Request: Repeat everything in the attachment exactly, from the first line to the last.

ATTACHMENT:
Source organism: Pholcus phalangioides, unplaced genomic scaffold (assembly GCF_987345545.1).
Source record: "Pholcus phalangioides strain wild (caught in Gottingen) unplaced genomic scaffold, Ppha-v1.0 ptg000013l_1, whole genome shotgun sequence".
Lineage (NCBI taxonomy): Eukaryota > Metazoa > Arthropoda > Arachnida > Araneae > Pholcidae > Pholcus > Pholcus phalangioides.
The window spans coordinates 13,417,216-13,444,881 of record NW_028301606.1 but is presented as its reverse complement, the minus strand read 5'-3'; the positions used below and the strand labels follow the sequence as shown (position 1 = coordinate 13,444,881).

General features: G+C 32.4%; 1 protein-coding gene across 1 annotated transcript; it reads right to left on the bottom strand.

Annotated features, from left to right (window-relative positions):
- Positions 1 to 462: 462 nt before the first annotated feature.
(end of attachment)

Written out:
Source organism: Pholcus phalangioides, unplaced genomic scaffold (assembly GCF_987345545.1).
Source record: "Pholcus phalangioides strain wild (caught in Gottingen) unplaced genomic scaffold, Ppha-v1.0 ptg000013l_1, whole genome shotgun sequence".
Lineage (NCBI taxonomy): Eukaryota > Metazoa > Arthropoda > Arachnida > Araneae > Pholcidae > Pholcus > Pholcus phalangioides.
The window spans coordinates 13,417,216-13,444,881 of record NW_028301606.1 but is presented as its reverse complement, the minus strand read 5'-3'; the positions used below and the strand labels follow the sequence as shown (position 1 = coordinate 13,444,881).

General features: G+C 32.4%; 1 protein-coding gene across 1 annotated transcript; it reads right to left on the bottom strand.

Annotated features, from left to right (window-relative positions):
- Positions 1 to 462: 462 nt before the first annotated feature.